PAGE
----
Front Page Titles (by Subject) Liberal Justice: From Merit to Need - Literature of Liberty, January/March 1979, vol. 2, No. 1
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Liberal Justice: From Merit to Need - Leonard P. Liggio, Literature of Liberty, January/March 1979, vol. 2, No. 1 
Literature of Liberty: A Review of Contemporary Liberal Thought was published first by the Cato Institute (1978-1979) and later by the Institute for Humane Studies (1980-1982) under the editorial direction of Leonard P. Liggio.
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Liberal Justice: From Merit to Need
“Democracy and Social Justice.” British Journal of Political Science 8 (January 1978): 1–19.
How did liberalism evolve from the classical liberal's advocacy of laissez-faire individualism to the modern liberal's support of the welfare state? The answer lies in changing liberal theories of social justice and equality coupled with parallel changes in liberal attitudes toward egalitarian democracy as a form of government.
Centering itself around the principle of desert and merit, classical liberalism's conception of social justice displays a tension between egalitarian and inegalitarian elements. On the one hand, classical liberalism supported substantive inequality of result since it favored distributing social benefits (wealth and prestige) according to individual, and thus unequal, effort and desert. On the other hand, classical liberalism sought a formal equality of rights (to property, contract, and expression) to avoid undeserved advantages and rewards that did not derive from personal desert. These liberals contrasted true justice with both the feudal inequality of formal rights (based on legally enforced status and hierarchy) and the communistic equality of substantive rights which distributes benefits according to need. Such liberal social justice tends not towards democracy or equal political rights of suffrage but rather towards an unequal political meritocracy which allocates votes and power to those who display the appropriate “merit.”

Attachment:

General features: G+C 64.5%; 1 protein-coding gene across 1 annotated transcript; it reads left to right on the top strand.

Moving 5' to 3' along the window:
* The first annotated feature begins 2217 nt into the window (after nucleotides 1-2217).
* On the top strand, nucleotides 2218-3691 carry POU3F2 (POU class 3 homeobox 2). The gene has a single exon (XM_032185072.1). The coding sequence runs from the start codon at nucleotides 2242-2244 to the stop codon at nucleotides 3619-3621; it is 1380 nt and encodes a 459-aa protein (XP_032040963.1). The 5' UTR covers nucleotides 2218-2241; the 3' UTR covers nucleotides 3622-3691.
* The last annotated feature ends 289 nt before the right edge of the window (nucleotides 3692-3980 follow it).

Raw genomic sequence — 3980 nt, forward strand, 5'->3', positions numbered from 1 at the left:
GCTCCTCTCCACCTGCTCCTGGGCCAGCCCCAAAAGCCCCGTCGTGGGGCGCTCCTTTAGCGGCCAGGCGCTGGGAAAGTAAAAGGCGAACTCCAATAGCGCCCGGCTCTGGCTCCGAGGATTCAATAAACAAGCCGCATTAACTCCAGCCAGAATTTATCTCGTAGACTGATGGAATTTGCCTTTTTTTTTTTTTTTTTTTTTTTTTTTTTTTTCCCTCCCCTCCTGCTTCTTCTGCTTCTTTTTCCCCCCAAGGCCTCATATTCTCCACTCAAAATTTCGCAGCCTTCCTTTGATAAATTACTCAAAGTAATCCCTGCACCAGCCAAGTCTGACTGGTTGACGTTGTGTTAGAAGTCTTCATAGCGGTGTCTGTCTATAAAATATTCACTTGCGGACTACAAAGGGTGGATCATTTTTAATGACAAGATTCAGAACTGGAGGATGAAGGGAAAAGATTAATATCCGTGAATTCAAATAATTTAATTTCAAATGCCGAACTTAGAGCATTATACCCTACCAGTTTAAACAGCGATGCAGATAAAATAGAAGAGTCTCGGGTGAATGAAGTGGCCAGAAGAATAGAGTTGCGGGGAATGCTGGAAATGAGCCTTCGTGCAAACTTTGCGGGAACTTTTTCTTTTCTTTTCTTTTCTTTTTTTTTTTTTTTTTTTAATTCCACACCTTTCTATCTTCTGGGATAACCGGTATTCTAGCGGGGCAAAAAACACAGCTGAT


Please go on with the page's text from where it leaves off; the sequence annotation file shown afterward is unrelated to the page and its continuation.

By contrast, modern liberalism has shifted to endorsing full political equality with universal suffrage. In place of distributing benefits on the basis of individual effort and desert, modern liberals seek to balance claims of desert with claims of need. Modern society seeks to satisfy needs up to a legal minimum and reward deserts with whatever wealth remains only after the earlier distribution to the needy. In modern societies “political equality has come to symbolize the basic human equality between the members of a given community in such a way that everyone who is excluded from, or treated unequally in, the political realm will suffer a loss of self-respect.
Those liberals who accept self-respect as the justification of political equality, will also tend, in social justice theory, to replace desert with need as the standard for distributing society's resources. “In so far as the size of inequalities weakens the self-respect of the worse-off members of society, it will be necessary to redistribute resources from the better-off to the worse-off. This new notion of egalitarian social justice used to protect “self-esteem” is incompatible with the earlier classical liberal view of justice as the reward of merit and desert. “To some extent the rewards of the able and hard-working have to be reduced to provide for the sick, the unemployed, and so on.” Need thus replaces merit as the criterion of social justice.
STUDIES IN ECONOMICTHEORY
THE ECONOMIC POINT OF VIEW: